Hopefully the posts about 6-pdr field guns has mentioned at least some information which is new. But I must admit the field is “well sown” to start with. One aspect that I like to highlight which is not covered in great detail by other writers is the linkage between the smoothbore 6-pdrs and the rifled guns used in the Civil War. The association map below depicts my thoughts about those links.
So let me explain all the bubbles and arrows.
I discussed the evolution up to the Model 1841 6-pdr in a series of posts – from the iron age, through the Model 1835, through the “light” 6-pdrs, following experiments, and finally the production Model 1841. Concurrent with the establishment of the Model 1841, the Ordnance Department conducted tests with 6-pdrs cast to American forms, but from foreign sources. These foreign gun tests included examples from England, Belgium, and Sweden. Most of those foreign guns were cast iron, but also included two bronze guns from Belgium. (I intend to cover these tests in more detail later when I have a proper photo exhibit of the surviving Belgian bronze guns).
The lessons from those tests spurred additional tests to determine the best metal mix and handling technique for gunmaking. Tests and reports from many ordnance officers from the mid-1840s to the eve of the Civil War lead to specifications for casting iron cannons – both small and large; from Rodmans to Parrotts – for Army contracts. And the most important use of cast iron for field guns came in the form of the barrels for Parrott rifles. Thus the link from the foreign gun tests to the 10-pdr Parrotts.
But the distinguishing feature of those Parrotts – the breech band – had links to Daniel Treadwell’s experiments of the 1840s. After the wrought iron 6-pdr gun tests, Treadwell refined his construction technique with a patent for a “hooped gun.” The discussion of that weapon is best saved for a post on siege and seacoast guns. But the technique resembled that used by Robert P. Parrott on his rifled guns. So much that Treadwell later sued Parrott for patent infringement. While the courts sided with Parrott, the ruling noted a refinement by Treadwell of a long-standing technique. Which in turn Parrott put to practical use.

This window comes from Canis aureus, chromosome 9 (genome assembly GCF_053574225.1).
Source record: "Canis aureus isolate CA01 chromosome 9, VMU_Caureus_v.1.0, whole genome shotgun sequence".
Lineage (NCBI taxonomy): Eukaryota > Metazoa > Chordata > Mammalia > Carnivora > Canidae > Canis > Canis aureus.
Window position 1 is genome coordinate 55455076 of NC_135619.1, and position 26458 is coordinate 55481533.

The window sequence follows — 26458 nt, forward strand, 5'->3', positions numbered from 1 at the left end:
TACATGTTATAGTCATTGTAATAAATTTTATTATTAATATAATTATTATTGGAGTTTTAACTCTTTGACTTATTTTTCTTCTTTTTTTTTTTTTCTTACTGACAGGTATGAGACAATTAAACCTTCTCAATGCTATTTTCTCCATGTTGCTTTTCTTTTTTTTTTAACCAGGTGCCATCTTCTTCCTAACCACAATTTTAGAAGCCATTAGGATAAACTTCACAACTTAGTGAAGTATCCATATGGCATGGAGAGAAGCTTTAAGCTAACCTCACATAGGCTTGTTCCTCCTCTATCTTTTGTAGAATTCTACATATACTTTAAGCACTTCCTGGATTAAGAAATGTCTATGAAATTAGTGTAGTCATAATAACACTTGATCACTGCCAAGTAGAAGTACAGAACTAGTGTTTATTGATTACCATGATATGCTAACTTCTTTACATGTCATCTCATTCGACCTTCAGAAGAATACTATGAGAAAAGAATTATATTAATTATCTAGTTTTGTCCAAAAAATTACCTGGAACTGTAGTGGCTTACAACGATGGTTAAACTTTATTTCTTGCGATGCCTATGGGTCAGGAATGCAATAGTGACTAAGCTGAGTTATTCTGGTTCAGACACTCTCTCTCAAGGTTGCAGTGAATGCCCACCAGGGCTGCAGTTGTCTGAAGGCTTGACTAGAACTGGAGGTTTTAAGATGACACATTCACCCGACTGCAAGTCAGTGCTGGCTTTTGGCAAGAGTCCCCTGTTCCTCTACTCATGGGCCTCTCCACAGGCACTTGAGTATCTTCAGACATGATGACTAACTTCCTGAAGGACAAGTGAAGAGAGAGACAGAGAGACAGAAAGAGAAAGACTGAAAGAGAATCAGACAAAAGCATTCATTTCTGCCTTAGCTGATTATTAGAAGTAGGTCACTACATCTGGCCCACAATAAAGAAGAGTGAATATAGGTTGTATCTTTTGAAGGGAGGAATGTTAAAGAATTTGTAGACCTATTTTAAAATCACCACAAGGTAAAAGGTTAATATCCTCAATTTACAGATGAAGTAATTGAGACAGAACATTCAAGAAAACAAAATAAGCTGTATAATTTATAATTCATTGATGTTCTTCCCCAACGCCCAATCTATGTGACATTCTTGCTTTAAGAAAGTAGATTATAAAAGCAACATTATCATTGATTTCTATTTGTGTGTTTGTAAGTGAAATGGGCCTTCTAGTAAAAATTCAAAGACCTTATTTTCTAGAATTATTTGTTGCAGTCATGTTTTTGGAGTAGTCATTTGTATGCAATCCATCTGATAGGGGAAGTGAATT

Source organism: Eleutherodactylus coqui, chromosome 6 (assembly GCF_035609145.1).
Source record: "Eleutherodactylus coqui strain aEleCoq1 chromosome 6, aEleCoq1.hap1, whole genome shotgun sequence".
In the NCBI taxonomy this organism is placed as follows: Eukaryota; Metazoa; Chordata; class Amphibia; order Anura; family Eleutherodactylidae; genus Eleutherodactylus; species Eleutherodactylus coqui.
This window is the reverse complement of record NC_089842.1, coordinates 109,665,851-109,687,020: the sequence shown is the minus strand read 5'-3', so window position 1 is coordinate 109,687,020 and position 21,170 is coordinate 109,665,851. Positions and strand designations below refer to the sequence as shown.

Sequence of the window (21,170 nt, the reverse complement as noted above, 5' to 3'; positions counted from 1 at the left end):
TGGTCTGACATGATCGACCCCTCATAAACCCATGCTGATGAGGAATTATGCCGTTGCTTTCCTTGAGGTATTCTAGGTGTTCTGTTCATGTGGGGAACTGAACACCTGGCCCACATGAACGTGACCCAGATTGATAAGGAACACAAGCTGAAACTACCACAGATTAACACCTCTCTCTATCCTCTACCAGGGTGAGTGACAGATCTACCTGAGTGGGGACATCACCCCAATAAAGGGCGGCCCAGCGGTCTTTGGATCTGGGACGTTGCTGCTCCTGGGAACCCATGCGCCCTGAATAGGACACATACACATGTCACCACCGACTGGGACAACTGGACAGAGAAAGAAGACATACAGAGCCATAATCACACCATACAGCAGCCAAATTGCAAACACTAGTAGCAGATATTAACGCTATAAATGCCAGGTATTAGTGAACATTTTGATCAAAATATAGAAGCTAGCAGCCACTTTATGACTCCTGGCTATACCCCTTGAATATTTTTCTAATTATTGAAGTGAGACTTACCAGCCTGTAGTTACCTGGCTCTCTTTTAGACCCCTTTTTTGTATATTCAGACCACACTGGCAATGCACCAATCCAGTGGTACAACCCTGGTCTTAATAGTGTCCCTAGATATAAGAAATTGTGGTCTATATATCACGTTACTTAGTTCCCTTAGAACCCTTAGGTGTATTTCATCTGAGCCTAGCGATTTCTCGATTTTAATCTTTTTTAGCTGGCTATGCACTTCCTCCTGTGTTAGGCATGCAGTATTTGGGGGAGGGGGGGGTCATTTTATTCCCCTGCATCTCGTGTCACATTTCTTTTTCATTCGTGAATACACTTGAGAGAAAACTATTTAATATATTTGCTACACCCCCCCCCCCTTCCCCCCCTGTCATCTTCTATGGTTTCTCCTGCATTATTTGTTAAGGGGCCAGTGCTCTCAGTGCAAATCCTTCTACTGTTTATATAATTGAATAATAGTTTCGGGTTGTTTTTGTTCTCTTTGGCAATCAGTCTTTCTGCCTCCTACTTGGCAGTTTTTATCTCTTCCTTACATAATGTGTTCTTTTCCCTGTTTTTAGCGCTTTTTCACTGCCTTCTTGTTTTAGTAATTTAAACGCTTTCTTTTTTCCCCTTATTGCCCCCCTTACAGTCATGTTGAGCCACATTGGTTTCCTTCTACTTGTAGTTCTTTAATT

But Treadwell’s work on wrought iron coincided with similar work by other inventors of the period. One of which was John Griffen, who I mentioned the other day. Griffen’s 6-pdr wrought iron gun became the technical prototype for the more famous 3-inch Ordnance Rifle.
Of course the exterior shape of the Ordnance Rifle came from specifications outlined in the Ordnance Manual published at the start of the Civil War. The Ordnance Rifle shared that exterior form with the Model 1861 6-pdr smoothbore and the James Rifle Type 2 (and I wold also add later production Parrott rifles generally conformed to the ordnance shape, with breech band added of course).
Just before the war the Army ordered some of the old Model 1841 6-pdrs reamed out and rifled with the system developed by Charles T. James. These were the initial lots of the James Type 1 rifles. Additional quantities of the Type 1 were new production straight from the factory. The Type 1 shared the same external form as the original Model 1841 6-pdr. Only in late 1861 did Ames Manufacturing switch over to the ordnance shape for the James Rifle Type 2.
So the three main field rifles in service with the Federals by 1862 – the Parrott, the Ordnance Rifle, and the James – all had connections back to the 6-pdr smoothbore guns. (Although the James soon fell into disfavor.) Further, I would submit these field rifles were the true replacements for the 6-pdr smoothbores, not the oft cited 12-pdr Napoleon guns. But I’ll save that premise for another post.